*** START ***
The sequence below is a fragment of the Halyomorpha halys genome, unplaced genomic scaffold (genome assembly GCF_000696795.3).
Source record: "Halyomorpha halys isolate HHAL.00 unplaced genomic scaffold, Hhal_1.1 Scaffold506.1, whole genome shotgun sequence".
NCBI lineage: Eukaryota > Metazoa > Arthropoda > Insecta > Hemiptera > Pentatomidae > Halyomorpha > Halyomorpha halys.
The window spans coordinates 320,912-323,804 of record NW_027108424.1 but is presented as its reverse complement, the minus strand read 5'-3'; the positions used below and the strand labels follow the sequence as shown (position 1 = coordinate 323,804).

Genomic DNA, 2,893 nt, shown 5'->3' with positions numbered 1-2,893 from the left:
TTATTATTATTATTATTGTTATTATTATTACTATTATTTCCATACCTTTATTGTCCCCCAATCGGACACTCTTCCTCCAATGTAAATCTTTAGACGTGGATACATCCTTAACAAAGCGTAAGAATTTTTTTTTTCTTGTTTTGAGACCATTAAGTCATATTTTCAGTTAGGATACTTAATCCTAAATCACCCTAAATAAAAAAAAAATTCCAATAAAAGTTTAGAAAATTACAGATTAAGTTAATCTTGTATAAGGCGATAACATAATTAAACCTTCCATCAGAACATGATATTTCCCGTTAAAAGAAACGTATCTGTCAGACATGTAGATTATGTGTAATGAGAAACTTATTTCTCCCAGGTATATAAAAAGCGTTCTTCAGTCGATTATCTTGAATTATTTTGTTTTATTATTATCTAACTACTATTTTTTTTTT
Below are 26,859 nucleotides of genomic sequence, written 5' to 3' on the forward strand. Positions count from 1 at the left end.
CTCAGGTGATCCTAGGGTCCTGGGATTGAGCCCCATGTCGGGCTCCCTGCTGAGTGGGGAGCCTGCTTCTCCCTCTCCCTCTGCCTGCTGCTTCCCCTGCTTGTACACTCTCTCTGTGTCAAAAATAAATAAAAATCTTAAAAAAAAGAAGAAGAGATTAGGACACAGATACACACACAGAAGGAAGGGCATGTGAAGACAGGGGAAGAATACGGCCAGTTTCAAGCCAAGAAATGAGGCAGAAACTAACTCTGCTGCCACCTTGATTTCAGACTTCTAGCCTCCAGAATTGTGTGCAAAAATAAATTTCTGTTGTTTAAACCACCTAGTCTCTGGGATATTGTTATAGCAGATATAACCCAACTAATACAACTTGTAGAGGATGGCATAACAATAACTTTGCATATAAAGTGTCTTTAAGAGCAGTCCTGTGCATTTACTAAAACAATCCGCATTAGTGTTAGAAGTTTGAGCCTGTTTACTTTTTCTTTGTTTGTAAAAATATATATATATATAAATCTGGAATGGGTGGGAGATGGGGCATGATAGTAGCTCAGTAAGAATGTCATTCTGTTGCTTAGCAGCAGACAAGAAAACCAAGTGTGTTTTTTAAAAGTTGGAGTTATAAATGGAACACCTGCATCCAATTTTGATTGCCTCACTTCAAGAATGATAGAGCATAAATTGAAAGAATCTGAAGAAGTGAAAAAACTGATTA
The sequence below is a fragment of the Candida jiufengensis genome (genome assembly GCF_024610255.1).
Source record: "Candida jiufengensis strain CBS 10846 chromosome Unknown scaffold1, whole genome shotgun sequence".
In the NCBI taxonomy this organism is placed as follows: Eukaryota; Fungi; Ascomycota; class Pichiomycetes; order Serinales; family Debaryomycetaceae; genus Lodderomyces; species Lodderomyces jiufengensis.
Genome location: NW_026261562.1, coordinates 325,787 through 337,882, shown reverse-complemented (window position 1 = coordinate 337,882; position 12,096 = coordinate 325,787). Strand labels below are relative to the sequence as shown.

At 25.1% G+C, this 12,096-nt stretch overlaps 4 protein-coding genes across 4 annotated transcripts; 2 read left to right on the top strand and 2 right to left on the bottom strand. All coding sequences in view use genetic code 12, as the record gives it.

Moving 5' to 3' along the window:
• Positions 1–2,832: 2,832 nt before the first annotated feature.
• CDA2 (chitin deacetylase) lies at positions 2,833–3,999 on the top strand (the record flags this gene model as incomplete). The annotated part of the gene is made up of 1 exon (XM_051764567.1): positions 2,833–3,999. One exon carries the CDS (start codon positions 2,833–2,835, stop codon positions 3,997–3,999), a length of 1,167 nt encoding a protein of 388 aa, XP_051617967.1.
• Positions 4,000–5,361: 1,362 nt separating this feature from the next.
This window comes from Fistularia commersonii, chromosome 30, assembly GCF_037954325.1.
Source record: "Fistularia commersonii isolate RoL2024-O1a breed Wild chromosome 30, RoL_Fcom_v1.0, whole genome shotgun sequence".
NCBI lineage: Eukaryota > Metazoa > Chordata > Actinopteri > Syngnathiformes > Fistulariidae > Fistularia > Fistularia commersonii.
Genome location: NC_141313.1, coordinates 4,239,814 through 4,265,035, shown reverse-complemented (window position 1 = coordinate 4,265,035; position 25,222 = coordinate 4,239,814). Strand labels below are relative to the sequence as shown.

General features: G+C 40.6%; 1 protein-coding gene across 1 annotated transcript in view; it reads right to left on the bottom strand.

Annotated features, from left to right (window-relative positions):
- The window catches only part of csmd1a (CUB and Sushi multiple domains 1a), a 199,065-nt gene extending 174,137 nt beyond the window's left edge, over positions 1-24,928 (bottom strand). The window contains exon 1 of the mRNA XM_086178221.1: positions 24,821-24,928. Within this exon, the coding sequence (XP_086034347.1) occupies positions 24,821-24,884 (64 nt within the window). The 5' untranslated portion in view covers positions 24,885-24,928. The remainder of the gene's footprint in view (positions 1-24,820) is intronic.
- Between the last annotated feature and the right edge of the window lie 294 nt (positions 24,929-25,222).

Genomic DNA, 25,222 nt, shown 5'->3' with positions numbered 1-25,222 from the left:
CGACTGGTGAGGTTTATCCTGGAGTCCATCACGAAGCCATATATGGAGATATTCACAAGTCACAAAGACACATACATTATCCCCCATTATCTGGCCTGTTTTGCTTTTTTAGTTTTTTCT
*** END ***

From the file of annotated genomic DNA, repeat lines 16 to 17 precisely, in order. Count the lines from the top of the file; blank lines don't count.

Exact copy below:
• CDA2 (chitin deacetylase) lies at positions 2,833–3,999 on the top strand (the record flags this gene model as incomplete). The annotated part of the gene is made up of 1 exon (XM_051764567.1): positions 2,833–3,999. One exon carries the CDS (start codon positions 2,833–2,835, stop codon positions 3,997–3,999), a length of 1,167 nt encoding a protein of 388 aa, XP_051617967.1.
• Positions 4,000–5,361: 1,362 nt separating this feature from the next.